Recently, I was shopping around for some bathroom materials. I went to a local shop not far from my apartment. Unlike a lot of hardware stores, the set-up of the place was very interactive. You could walk from one room to the next and browse each of the new models of bathrooms that were available. You could tell that the guys who owned the business had a great design sense and keen interest in showing the public what they had to offer.
This was a good lesson to be learned: it pays to really show the public what you’ve got. If you have something they can have a gander at, then they can examine it and see what it’s about. This will provide a higher probability of them soliciting your services.
Info marketers sometimes get confused by this. Obviously info marketing is a business that is heavy on the words and light on the graphics. But it’s a good idea never to neglect a good visual sense, no matter how small, when trying to promote your info products. These days, visual media is dominant in society. Some people work their tails off to exploit it, while others are scared and stay away from it. Info marketers need only incorporate it.
Part of incorporating visuals into your info marketing business is creating a good information marketing “showroom.” That is, a certain set of rules to present your info marketing products graphically. Here are some ways I suggest for creating your own info marketing showroom:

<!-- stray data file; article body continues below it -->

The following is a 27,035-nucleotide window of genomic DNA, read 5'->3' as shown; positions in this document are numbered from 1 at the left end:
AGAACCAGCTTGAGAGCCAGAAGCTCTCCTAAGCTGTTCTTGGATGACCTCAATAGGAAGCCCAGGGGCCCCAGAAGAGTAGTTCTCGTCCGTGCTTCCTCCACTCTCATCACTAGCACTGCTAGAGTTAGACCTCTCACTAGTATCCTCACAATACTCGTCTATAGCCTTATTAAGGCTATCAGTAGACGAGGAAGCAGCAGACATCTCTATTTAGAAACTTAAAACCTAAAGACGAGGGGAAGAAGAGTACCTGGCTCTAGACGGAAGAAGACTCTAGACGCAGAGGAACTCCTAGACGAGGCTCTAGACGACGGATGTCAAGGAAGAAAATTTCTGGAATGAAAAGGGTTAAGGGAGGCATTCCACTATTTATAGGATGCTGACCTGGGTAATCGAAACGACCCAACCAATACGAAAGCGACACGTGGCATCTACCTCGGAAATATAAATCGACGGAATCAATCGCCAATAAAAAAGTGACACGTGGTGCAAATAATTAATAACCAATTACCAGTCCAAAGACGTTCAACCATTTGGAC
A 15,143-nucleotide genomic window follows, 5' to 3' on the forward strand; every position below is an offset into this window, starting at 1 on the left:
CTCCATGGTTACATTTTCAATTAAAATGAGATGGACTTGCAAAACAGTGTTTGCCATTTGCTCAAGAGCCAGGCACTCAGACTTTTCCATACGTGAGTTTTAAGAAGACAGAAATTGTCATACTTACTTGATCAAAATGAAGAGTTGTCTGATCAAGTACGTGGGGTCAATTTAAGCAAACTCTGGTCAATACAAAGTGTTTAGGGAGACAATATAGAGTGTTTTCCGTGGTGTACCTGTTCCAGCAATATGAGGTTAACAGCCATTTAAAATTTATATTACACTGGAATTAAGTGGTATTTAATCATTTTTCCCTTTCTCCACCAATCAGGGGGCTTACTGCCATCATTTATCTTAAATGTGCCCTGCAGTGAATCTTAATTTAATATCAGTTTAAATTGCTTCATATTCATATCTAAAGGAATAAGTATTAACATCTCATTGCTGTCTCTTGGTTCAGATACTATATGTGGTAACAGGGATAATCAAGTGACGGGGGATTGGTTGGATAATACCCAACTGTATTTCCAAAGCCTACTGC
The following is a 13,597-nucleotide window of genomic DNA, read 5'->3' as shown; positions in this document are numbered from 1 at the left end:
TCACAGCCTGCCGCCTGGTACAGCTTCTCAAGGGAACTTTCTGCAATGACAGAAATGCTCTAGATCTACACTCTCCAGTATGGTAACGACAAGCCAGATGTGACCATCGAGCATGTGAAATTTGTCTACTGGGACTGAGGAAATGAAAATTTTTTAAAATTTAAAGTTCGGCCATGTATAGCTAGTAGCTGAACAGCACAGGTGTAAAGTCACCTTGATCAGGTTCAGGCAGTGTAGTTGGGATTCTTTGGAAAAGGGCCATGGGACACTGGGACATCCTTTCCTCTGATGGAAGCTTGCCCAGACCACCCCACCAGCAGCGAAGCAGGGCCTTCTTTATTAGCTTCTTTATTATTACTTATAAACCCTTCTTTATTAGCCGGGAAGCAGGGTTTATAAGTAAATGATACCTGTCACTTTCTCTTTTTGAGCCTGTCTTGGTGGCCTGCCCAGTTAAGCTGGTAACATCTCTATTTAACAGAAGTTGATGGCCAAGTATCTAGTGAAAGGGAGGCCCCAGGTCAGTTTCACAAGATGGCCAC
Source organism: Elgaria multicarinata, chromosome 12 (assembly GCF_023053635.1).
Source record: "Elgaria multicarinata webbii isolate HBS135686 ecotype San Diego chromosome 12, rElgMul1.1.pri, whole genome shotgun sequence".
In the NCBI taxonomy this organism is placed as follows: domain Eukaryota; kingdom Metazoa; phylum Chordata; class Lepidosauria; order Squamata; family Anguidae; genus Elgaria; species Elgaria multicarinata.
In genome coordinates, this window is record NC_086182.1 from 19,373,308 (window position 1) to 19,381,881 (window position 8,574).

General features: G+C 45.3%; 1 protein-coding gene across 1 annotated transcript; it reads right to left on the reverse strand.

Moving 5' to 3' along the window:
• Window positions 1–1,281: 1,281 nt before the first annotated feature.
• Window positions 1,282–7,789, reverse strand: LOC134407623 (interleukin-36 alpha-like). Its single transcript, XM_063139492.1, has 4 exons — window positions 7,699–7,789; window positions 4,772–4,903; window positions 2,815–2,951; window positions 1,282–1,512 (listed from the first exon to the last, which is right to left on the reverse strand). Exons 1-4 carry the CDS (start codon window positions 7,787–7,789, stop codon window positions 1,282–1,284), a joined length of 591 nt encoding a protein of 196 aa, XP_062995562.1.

Your web page: If you got a web page, it, by itself, is a great visual outlet. People can see your business in all of its glory right there on a screen in front of them, like a great catalog or picture book. But, if that’s the case, you have to make it look sharp. I’ve often written about using tasty graphics and logos to decorate it, but here I will also mention keeping your “products” page up-to-date, with graphics and brief descriptions of each info product you have. It’s good to keep this updated regularly and give prospective clients a way to scope out your glossy covers and other appealing visual media in order to seduce their eyes a bit.
A good portfolio: More than likely, you will encounter a prospective client or employer who wants to meet with you in person, discuss a job that might be coming up, and maybe even buy you lunch. Whatever the scenario, you should bring along a well-made-up portfolio to really show off what you have to offer. Your portfolio should be in a nice case, organized, and with labels to show your work history. Try to balance the written with the graphic content in your files. Let the prospective party have a good look over it and bring sample copies for them to keep.
An archive of work in print and on disc: Along with a good portfolio, a detailed archive is important, too. A lot of info marketers try to sell off or give away any and all samples of their released work. But saving all of your galleys of info on digital file plus at least one copy of your print work is equally important. You can use this stuff to show to prospective parties interested in your service, as well as include work you can revise for future projects that you want to revamp. Writers always get a complimentary hardback edition of their first printed novel and woodworkers keep one sample of their constructions. Do the same — it can have benefits both now and later.